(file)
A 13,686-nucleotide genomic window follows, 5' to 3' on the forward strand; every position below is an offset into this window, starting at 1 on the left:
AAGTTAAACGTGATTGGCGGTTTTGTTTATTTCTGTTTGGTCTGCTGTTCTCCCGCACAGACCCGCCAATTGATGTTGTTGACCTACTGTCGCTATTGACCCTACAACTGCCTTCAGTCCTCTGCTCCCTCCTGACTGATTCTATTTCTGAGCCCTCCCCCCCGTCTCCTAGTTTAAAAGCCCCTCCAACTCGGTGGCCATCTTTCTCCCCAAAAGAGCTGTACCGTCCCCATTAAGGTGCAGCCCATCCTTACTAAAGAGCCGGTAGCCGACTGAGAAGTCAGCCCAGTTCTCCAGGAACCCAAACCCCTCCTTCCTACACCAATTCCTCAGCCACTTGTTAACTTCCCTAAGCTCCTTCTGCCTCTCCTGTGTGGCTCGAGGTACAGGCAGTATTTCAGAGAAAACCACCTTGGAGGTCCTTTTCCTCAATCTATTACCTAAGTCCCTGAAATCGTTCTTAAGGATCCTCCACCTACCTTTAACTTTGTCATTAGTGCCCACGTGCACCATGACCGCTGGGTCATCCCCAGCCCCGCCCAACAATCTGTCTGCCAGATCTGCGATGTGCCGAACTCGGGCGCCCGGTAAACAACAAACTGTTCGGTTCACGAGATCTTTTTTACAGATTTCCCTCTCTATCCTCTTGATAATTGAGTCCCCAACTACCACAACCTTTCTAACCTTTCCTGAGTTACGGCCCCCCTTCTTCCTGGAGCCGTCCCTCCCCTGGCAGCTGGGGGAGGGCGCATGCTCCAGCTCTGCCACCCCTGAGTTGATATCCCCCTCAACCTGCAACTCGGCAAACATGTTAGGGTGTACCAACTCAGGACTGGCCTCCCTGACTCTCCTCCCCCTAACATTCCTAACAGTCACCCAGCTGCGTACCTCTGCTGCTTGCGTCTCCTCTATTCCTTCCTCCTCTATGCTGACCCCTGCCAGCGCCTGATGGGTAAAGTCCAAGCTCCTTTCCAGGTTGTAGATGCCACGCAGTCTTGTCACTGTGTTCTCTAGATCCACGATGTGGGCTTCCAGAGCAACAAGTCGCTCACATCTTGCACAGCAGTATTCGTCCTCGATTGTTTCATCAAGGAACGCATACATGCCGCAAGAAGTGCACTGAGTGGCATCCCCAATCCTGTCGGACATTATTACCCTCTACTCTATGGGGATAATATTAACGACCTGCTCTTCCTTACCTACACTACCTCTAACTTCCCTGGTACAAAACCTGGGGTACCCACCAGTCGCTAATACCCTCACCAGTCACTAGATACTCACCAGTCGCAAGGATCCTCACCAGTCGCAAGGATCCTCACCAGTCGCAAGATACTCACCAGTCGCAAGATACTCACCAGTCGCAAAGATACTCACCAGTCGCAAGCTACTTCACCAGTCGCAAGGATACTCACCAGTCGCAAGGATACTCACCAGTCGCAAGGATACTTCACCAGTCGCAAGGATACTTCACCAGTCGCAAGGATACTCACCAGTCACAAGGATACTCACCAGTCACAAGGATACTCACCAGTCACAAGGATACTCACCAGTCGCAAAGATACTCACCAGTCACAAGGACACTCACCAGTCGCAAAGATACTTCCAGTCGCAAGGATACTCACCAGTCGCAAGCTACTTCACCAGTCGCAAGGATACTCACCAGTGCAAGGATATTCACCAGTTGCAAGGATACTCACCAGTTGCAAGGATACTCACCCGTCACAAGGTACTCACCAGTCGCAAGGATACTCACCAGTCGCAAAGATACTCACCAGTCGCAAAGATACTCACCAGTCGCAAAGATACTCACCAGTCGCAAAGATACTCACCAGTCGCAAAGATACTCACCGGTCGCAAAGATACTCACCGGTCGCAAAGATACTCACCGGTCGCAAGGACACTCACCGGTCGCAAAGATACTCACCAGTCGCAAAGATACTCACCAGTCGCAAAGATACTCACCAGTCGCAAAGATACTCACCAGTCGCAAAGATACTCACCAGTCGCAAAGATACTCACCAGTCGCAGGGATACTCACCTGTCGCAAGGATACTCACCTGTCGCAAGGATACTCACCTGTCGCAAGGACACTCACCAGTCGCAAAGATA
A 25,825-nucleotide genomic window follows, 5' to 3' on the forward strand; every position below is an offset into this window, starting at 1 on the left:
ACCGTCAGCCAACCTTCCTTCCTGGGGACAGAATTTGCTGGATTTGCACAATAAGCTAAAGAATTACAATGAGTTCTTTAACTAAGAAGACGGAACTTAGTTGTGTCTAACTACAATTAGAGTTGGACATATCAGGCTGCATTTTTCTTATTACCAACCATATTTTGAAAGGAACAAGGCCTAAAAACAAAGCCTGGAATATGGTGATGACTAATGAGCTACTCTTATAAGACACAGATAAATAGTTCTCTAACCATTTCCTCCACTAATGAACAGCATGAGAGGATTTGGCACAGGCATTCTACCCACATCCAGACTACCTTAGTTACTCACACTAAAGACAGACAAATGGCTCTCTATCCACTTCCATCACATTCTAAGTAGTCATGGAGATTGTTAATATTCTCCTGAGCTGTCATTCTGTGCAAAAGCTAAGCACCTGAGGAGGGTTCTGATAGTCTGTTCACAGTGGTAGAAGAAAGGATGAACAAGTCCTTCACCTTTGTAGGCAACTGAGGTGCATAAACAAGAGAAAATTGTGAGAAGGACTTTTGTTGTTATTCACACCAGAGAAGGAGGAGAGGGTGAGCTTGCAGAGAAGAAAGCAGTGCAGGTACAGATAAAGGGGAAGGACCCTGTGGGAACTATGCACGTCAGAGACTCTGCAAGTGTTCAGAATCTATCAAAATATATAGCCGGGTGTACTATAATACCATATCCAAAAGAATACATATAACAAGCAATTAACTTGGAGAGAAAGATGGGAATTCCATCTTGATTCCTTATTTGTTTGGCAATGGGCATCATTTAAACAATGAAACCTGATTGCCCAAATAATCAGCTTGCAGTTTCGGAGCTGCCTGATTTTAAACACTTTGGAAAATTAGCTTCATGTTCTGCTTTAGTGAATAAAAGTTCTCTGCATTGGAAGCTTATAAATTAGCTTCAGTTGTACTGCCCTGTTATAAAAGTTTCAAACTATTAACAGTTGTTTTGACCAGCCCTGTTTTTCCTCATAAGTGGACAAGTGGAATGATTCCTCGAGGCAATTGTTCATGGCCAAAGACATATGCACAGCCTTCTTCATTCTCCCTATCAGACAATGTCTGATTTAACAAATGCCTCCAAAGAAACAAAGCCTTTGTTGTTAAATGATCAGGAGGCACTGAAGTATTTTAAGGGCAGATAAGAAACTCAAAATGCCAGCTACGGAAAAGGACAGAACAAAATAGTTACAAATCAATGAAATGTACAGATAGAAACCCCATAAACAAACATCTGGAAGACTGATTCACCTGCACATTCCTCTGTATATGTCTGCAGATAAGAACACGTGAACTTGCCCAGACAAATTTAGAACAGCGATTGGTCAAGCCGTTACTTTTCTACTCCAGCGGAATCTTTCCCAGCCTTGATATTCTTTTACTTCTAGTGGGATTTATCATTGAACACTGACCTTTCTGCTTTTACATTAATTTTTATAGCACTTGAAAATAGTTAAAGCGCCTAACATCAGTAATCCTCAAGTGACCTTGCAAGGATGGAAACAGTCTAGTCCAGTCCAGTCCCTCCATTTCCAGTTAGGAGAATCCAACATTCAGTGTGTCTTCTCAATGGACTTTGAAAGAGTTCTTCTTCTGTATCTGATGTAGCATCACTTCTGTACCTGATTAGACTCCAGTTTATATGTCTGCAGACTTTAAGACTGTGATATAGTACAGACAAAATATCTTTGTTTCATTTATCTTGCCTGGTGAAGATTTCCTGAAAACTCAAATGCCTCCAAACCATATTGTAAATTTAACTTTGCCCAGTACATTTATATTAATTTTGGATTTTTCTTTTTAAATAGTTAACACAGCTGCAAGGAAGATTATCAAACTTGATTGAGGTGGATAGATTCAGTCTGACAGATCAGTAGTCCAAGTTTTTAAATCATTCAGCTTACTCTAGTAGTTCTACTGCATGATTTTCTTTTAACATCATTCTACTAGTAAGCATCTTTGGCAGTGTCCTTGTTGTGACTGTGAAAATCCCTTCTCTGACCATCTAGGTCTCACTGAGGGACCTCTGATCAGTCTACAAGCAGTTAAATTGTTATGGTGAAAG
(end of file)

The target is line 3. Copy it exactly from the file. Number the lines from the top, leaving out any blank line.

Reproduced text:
A 25,825-nucleotide genomic window follows, 5' to 3' on the forward strand; every position below is an offset into this window, starting at 1 on the left: